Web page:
Membership Life Cycle – Part II

Most associations have done a good job at building market awareness. Over the years, members and prospective members learned about the association from doing research, a professor, or a colleague.

After awareness, recruitment is the second part of the membership life cycle. It is the process of getting a member to join your association. Or perhaps better described, it is the process of getting a member to 'try' your association.Membership in professional associations is typically what marketers call a 'push' product rather than a 'pull' product.

A 'pull' product is best defined by the famous statement made in the movie Field of Dreams 'if you build it, they will come.' There are some products that consumers will spend hours seeking out. They do not need a lot of marketing. There are web sites dedicated to tracking down a “pull” product like the Nintendo Wii .

As opposed to the Wii, membership tends to be something that needs to be sold or pushed in order to get returns. Did you ask for a professional membership for Christmas?

A pro-active plan needs to be put in place in order to attract large numbers of new members to an association.

I believe that the single biggest reason that many associations are not growing membership is because of this lack of focus and funding for membership recruitment. I looked at this issue in more detail in an article that I did for ASAE and Center’s Associations Now.

When membership recruitment is done properly, most groups can see their membership blossom and grow.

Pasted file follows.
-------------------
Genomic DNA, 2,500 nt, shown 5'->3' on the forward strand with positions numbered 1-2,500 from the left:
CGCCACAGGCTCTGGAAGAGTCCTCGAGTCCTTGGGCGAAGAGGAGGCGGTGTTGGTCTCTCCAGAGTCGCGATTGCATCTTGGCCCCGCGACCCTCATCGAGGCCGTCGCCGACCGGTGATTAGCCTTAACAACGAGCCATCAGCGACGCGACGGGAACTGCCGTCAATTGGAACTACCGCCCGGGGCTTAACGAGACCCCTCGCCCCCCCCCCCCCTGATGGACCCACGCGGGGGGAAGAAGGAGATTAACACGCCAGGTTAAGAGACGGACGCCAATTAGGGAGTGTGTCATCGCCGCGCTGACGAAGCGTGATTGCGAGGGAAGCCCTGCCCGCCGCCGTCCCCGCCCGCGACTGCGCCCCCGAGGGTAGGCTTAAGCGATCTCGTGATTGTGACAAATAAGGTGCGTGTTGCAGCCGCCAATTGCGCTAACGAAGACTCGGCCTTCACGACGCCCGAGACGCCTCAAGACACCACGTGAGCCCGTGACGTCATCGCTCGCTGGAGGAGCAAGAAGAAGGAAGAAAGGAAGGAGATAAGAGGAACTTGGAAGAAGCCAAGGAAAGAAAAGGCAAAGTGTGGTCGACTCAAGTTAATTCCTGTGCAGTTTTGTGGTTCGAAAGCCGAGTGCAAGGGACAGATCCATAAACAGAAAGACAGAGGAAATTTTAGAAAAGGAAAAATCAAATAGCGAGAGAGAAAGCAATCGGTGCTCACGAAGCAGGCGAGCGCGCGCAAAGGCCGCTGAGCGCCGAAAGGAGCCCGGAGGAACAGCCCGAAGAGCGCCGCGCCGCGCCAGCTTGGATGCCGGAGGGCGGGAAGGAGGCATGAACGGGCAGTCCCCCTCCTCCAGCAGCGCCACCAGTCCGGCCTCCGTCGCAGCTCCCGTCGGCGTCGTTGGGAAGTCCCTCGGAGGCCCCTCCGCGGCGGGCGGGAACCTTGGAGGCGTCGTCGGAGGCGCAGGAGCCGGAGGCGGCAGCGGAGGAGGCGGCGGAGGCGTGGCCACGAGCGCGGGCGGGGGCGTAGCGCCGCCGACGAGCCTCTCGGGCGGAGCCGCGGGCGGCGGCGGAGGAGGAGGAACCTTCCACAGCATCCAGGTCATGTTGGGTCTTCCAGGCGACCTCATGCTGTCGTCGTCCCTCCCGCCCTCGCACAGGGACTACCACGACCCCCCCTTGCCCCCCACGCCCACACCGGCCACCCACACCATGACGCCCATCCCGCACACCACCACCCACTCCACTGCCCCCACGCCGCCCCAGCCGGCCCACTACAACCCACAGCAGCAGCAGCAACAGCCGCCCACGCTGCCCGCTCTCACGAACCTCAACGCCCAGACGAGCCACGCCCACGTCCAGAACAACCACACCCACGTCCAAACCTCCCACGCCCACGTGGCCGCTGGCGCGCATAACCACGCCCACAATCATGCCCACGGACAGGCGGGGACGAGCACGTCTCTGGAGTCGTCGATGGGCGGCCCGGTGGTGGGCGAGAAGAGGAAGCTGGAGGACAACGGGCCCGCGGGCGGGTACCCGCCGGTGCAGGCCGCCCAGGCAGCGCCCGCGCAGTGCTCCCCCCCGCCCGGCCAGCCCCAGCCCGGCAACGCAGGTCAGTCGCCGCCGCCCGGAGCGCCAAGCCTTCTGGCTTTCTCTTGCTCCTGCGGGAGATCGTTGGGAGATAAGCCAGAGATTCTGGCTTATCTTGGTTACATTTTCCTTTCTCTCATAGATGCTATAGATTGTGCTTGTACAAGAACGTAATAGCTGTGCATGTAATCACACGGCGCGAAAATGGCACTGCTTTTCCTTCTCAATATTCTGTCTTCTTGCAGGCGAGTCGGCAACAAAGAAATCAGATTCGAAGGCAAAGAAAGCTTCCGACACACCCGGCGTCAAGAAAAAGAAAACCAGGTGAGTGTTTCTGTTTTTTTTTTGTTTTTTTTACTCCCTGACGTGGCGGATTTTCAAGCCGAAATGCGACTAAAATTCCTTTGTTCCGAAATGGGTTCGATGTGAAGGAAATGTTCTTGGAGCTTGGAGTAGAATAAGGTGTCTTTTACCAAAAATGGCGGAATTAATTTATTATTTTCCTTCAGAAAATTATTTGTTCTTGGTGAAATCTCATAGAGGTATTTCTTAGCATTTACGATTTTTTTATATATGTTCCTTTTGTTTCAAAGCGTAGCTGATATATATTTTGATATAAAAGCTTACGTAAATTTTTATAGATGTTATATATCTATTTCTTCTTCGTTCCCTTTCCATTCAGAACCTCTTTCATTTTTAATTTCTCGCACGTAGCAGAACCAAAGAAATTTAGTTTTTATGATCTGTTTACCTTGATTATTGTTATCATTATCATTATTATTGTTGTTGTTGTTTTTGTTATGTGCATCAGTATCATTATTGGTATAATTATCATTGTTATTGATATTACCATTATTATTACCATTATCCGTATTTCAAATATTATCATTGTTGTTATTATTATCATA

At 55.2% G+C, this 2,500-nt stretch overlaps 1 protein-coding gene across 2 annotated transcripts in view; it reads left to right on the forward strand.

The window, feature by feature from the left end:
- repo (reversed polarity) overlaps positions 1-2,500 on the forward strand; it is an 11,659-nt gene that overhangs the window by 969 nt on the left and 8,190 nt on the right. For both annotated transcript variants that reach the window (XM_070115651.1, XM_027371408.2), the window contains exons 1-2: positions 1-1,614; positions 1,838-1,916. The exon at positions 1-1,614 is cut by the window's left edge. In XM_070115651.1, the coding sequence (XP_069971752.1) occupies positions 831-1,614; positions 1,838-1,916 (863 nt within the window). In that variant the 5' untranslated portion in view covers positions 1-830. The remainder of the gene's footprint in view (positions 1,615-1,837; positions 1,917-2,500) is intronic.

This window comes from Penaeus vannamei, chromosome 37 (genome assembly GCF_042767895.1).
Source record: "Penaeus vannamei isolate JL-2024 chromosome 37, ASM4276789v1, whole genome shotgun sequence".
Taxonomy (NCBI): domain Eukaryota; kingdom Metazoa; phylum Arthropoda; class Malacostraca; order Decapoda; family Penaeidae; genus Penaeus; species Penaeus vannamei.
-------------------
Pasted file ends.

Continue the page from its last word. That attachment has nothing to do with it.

The National Middle School Association is a good example of the importance of 'push,' or active recruitment.

Jeff Ward, the Deputy Executive Director of NMSA said ‘the association believed that it had a high level of awareness in the school market, but for many years we had experienced a flat membership.'Then the association settled on an aggressive membership recruitment program designed to take membership over a five-year period from 17,000 members to over 31,000. Once the acquisition program was launched, numerous tests were made to optimize both to the NMSA membership product and renewal system. The end result was that over this five-year period, NMSA indeed grew by over 80% and reached the new membership level of 31,000 members.

A solid recruitment plan requires an ongoing learning mindset that uses testing strategies to optimize three key areas:

  • The marketing message - To determine what value proposition is most attractive to prospective members.

  • The membership offer - To determine what price points, benefit packages, and special incentives will attract members.

  • The target market - To determine what market segments or lists of prospective members are most responsive to the message and offer.

Next we will take a look at what you do with the new members once you get them.

1 comment:

Lindy Dreyer said...

Happy New Year, Tony! I've been enjoying this series--can't wait for your segment on engagement.